Are low interest rates helping?
Mortgage interest rates are down, prices are down, savings are up, but in spite of all of these positive markers, the housing crisis doesn't seem to be getting appreciably better. What's it all mean and when does it end?
If I knew the answer to either one of those questions I would have my own cable TV show or at least be writing a book. Unfortunately, the truth is that no one seems to know any more about getting us out of the malaise of our housing market than I do – a pretty sad state of affairs.
At the end of September, the 30-year, fixed-rate mortgages hit another all time low of 3.875 percent with a 1 percent fee. Unless you were in the market for a home in the late 1940s, you have never seen rates this low and even then they were 4 percent to returning World War II veterans. As of this writing, the rates have inched up again settling around 4.125 percent with 1 percent in fees for a 30-year fixed loan, according to Wells Fargo's Home Mortgage website.
However, even these unprecedented rates don't seem to be enough to get buyers off and running. Part of the problem is the perception that home prices have not completely hit bottom, and part is the inability of some buyers to obtain financing under loan standards that are much tighter than before the financial crisis.
The irony of this is that lower rates provide the ability for buyers to qualify for higher priced homes, which would have invigorated the housing market in a more normal era. For example; a 30-year, fixed-rate $400,000 mortgage at 5 percent would cost the homeowner $2,147 monthly compared to a monthly payment of $1,796 for the same loan at a 3.5 percent rate, a difference of $351 a month. The difference between a 5 percent mortgage and a 3.5 percent mortgage translates into approximately $75,000 more in buying power.
Never-the-less, according to local real estate brokers, sales on Anna Maria Island have substantially improved during the last several months, and they are hopeful for a busy winter season. However, the majority of these sales are cash transactions.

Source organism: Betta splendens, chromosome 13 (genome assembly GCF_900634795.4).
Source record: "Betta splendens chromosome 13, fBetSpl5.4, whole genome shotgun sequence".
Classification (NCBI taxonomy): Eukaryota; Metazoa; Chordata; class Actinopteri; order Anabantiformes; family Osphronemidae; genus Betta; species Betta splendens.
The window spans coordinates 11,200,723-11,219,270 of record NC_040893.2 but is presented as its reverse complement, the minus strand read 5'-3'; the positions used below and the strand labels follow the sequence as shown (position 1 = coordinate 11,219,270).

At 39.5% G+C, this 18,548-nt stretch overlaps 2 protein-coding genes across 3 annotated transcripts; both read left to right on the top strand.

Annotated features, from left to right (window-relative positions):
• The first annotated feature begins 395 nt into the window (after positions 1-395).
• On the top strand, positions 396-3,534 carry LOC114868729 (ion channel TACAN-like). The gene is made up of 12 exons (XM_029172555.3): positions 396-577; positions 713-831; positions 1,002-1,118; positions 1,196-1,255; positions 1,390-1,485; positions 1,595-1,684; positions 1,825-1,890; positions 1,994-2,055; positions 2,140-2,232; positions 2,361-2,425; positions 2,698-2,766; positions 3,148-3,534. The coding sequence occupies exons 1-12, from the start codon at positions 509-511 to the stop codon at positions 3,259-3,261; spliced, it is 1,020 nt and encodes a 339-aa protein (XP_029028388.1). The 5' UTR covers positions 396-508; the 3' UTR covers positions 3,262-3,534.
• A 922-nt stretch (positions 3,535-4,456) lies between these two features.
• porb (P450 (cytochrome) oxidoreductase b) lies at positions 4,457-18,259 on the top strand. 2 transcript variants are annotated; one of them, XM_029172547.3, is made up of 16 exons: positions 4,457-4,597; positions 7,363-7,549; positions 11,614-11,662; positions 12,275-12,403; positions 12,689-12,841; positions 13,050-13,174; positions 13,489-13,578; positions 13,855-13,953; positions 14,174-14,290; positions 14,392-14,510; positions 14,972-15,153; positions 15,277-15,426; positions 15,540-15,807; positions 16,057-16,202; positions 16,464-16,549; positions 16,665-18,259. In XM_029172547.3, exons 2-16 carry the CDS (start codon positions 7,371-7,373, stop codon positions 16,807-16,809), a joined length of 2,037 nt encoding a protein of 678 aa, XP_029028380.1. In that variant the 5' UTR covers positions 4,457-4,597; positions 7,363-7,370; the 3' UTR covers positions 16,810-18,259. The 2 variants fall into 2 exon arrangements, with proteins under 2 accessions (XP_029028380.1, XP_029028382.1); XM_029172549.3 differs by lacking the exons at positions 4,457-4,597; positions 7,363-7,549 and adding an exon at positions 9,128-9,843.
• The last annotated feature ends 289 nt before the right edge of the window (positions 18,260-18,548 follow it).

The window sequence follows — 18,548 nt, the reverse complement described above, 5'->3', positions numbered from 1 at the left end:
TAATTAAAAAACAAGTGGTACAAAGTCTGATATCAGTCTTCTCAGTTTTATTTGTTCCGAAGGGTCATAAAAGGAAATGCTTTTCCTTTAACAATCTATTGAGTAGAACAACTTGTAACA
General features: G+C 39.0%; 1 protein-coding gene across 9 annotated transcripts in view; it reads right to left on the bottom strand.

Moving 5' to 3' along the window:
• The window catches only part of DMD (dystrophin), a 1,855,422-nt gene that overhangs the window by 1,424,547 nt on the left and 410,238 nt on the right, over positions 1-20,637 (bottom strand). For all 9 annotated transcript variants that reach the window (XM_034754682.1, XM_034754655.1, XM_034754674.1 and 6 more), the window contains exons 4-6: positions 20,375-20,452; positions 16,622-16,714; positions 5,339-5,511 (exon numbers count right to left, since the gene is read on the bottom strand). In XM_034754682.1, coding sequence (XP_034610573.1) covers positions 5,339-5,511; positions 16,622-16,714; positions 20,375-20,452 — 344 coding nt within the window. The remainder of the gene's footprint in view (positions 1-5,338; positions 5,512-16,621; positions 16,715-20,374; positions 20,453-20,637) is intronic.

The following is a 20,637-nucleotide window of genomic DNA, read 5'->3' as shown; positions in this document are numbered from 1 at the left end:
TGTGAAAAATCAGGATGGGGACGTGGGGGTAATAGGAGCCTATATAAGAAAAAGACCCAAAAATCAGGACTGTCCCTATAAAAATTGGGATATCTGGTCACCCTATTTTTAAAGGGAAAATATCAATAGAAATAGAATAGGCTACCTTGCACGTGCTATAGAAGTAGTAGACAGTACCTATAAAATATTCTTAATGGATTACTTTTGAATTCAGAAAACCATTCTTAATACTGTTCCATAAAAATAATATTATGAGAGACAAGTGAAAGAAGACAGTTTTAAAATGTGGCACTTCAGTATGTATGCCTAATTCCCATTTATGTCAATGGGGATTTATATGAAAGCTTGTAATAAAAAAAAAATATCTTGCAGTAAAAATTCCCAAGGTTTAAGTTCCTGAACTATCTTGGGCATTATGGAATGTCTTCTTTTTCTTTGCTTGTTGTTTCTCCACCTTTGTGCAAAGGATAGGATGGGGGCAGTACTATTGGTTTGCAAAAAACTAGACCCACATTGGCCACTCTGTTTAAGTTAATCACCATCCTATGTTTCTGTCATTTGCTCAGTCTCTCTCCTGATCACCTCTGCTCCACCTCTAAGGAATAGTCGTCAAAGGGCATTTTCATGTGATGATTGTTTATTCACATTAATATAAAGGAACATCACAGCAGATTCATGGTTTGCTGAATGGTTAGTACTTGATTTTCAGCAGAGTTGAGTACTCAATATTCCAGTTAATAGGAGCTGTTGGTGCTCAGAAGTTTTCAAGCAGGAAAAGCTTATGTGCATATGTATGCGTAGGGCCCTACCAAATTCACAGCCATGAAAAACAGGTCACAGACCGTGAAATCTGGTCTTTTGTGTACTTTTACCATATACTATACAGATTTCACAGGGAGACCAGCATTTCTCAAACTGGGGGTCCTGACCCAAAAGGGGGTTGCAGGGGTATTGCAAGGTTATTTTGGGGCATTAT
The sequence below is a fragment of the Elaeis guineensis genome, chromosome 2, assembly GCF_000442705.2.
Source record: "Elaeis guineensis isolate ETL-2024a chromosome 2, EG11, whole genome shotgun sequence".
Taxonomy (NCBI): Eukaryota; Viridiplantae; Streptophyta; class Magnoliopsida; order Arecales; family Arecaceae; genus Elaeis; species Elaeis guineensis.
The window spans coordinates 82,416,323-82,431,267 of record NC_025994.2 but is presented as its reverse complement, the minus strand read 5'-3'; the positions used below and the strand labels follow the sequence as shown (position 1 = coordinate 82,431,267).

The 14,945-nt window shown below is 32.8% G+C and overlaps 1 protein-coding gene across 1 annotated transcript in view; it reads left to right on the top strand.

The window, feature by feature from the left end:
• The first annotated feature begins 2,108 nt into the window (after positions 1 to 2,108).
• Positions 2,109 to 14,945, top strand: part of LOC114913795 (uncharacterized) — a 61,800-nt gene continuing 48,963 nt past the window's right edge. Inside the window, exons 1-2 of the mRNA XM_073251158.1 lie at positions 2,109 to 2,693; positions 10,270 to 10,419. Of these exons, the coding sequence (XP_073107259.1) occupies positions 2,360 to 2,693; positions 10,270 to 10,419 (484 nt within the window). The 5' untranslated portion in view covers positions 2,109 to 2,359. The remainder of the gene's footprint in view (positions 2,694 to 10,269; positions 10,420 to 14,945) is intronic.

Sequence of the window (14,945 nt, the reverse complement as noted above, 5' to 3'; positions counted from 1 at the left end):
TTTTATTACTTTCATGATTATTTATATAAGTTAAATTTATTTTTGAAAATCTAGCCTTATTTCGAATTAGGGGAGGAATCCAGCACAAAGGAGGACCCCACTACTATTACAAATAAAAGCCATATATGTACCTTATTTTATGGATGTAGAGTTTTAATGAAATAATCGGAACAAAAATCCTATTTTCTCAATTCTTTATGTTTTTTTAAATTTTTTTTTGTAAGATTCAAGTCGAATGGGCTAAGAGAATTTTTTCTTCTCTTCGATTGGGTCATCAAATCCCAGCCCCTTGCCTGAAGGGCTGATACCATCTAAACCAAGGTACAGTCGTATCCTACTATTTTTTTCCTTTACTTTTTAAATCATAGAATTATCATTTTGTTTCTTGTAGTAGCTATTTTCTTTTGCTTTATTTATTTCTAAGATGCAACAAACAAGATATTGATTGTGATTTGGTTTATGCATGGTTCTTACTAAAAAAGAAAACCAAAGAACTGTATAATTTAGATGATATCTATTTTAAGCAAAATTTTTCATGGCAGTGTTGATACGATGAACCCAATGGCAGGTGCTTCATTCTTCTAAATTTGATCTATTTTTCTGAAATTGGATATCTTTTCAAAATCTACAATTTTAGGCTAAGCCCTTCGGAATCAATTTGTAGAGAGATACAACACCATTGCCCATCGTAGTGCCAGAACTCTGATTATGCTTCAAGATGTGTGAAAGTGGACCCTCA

In addition, although refinancing existing mortgages has somewhat increased, the homeowners who really need the benefits of a lower rate mortgage aren't the ones getting approved. Borrowers are now waiting to refinance until rates are on average 1.5 percent points below their current rate, rather than in previous years where just half a percent point would motivate homeowners to refinance. Generally, this is because the loan process is more difficult, takes longer to accomplish and requires a much higher level of qualification than previously.
The federal government, after having failed to produce the four to five million restructured mortgages its programs had hoped to produce, is again looking into ways to revamp the existing initiative designed to help borrowers with little or no equity. Because of the bureaucracy and technical problems with the program, the restructuring of these Fannie Mae and Freddie Mac backed home mortgages never happened in the numbers hoped for by the White House.
If it's true that the rich get rich and the poor get poorer, then it may also be true that the low mortgage interest rates are mostly helping those who need it the least. Life isn't fair, but we all know that already.